Lighthouses in Canada
With the world's longest coastline and more than half the earth's area covered in lakes, Canada is home to more than 750 lighthouses. The Government of Canada has identified some of these scenic landmarks as surplus lighthouses. Working with Parks Canada, we have transferred close to 100 lighthouses to individuals, community groups and municipalities. The new owners will conserve these important heritage sites for the benefit of all Canadians.
Learn about the different kinds of lighthouses all across Canada and their many roles.
On this page
- Types of lighthouses
- Roles of lighthouses
- Canada's lighthouse history
- Changing role of lighthouses
- Staffed lighthouses
- Surplus lighthouses
- Contact us
- Related links
Types of lighthouses
Lighthouses range greatly in size, structure and setting. Some unique examples of these icons of maritime history include:
- Boat Bluff Lighthouse, a skeletal tower looming on the edge of a Pacific Coast rainforest
- Cove Island Light, a towering lighthouse built of white limestone in a perilous strait between Lake Huron and Georgian Bay
- Pointe-au-Père Lighthouse, an immense concrete tower with flying buttresses, standing at the mouth of the St. Lawrence River
- Cape Spear Lighthouse, a wood-frame structure with an octagonal tower, perched on a cliff overlooking the Atlantic at North America's easternmost point
Lighthouses are found in every province in Canada, except Alberta and Saskatchewan.
Roles of lighthouses
Lighthouses have many purposes. For example, they are used to:
- sound fog alarms
- assist in aerial navigation
- provide weather observations
- maintain radio communications
- offer search-and-rescue services and sanctuary
- issue tsunami warnings off the North Pacific coast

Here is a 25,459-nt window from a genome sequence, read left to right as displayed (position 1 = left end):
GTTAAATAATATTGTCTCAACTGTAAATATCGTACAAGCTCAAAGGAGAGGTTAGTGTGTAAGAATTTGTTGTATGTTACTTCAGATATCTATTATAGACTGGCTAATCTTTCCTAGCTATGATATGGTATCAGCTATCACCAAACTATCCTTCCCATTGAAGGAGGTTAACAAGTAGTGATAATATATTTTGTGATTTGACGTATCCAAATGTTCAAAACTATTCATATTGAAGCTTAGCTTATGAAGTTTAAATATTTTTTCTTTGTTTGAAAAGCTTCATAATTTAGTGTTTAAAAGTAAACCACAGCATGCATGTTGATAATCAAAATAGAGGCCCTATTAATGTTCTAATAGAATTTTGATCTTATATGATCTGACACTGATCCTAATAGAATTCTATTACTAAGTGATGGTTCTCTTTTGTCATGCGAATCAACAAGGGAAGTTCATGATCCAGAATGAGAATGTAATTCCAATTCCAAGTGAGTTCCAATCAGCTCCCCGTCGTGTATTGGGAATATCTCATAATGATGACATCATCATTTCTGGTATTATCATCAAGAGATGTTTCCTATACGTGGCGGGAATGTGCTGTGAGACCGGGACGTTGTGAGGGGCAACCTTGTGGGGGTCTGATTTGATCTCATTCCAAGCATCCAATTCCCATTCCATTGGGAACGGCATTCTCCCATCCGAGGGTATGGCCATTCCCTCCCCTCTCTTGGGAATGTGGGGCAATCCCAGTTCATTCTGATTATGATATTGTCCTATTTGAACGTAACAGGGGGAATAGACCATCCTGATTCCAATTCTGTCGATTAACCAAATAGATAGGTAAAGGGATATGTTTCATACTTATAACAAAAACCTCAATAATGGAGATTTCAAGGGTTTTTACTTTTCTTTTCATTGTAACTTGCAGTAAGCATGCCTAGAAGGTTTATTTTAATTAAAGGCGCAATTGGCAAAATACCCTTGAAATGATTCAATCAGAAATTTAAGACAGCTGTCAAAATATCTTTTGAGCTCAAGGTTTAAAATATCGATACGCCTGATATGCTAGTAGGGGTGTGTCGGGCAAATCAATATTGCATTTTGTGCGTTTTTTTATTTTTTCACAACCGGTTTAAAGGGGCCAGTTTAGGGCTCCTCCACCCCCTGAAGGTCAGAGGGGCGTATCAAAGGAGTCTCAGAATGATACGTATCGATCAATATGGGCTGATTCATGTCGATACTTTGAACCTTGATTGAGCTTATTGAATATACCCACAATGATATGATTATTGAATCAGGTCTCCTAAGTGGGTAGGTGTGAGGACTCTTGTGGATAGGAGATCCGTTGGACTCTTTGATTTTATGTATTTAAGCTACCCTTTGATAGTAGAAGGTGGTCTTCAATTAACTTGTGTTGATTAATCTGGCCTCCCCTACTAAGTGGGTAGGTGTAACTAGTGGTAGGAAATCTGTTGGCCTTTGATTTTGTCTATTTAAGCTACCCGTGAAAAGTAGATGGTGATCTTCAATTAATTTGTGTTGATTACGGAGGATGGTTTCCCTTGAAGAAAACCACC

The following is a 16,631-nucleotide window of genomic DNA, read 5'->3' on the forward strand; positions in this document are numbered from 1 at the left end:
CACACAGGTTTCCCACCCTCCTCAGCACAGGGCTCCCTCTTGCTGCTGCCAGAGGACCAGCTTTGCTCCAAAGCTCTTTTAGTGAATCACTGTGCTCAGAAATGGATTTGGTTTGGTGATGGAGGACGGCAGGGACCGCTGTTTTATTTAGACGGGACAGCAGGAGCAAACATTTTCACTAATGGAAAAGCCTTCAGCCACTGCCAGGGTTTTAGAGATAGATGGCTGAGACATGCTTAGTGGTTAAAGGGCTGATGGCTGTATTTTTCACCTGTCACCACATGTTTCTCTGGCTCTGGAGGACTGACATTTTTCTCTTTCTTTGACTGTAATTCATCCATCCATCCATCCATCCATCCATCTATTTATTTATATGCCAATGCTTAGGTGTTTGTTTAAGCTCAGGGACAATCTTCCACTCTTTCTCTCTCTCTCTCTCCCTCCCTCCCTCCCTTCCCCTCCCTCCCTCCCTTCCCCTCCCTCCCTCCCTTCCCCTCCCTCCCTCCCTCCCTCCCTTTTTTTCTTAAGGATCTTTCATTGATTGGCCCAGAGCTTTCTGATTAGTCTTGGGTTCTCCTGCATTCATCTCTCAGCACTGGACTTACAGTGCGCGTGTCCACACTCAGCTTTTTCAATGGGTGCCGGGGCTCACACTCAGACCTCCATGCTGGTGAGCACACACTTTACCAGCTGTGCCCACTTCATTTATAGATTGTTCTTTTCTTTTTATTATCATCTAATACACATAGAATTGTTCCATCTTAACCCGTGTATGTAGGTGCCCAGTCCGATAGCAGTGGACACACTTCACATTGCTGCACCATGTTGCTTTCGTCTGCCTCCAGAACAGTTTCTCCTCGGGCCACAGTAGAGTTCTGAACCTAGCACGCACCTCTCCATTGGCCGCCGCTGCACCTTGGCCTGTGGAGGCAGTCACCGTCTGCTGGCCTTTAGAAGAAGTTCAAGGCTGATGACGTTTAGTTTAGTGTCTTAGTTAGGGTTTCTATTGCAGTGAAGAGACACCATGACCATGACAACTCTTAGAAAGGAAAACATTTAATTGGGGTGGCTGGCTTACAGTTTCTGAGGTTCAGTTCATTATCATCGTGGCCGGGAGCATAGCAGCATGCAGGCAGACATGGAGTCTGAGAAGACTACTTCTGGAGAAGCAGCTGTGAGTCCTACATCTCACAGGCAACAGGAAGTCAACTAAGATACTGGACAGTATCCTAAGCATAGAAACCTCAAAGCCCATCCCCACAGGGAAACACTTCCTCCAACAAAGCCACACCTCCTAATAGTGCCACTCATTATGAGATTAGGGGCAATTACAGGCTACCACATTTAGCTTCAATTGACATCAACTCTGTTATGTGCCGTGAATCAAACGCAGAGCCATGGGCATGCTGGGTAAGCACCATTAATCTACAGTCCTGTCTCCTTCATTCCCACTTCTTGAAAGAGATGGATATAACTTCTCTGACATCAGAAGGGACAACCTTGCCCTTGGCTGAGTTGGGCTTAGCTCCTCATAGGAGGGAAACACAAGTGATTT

- "keep the light" – shining a beacon to mark dangerous coastlines, reefs and shallow areas and guide ships to safe harbour
Canada's lighthouse history
The first lighthouse in Canada was built in Louisbourg on Cape Breton Island, Nova Scotia, in 1734. Over the years, the structure was damaged in battle, destroyed by fire and rebuilt several times. The lighthouse known today was built in 1923.
Canada's oldest surviving lighthouse was built in 1758 on Sambro Island, at the entrance to Halifax Harbour.
By the 1800s, growing trade between Canada and Europe led to an increasing number of shipwrecks along our shores. To prevent these disasters, lighthouses were built on:
- the shores of Lake Ontario
- the coasts of Newfoundland
- Seal Island at the entrance to the Bay of Fundy
- Îsle Verte at the mouth of the St. Lawrence River
The first two lighthouses on the West Coast opened at Race Rocks and Fisgard Island in 1860. After Confederation in 1867, Canada built a vast network of lighthouses to mark the sea routes essential to maritime safety and trade.
Changing role of lighthouses
Over the years, the number of lighthouses in use, including ones managed by lighthouse keepers, has decreased because of:
- high maintenance costs
- the trend toward automation
- and replacement by modern aids to navigation, such as lighted marine buoys and satellite-based positioning systems
But traditional lighthouses are still a big part of Canada's identity, culture and landscape. The Government of Canada has designated many lighthouses under the Heritage Lighthouse Protection Act and transferred them to new owners all across Canada. This special status recognizes the beauty and historic importance of heritage lighthouses to Canadian communities.
We now work with provinces, communities and other partners to ensure that heritage lighthouses are conserved and protected for future generations. We also continue to operate modern aids to navigation on lighthouse properties.
The Government of Canada continues to operate 51 staffed lighthouses across the country, including:
- 1 in New Brunswick
- 27 in British Columbia
- 23 in Newfoundland and Labrador
The government manages and maintains most of these lighthouses for operational purposes. One exception is Machias Seal Island in the Gulf of Maine, where lightkeepers continue to staff the lighthouse for sovereignty reasons.
The Government of Canada has identified about 500 traditional lighthouses that are not in use. They can be transferred to new owners who wish to make the most of the heritage value and tourism potential of these sites. Interested acquirers of surplus lighthouses must complete DFO's business plan template. This outlines a set of eligibility criteria that groups must meet, such as a financial plan and organizational structure.
For more information, contact Fisheries and Oceans Canada at firstname.lastname@example.org.
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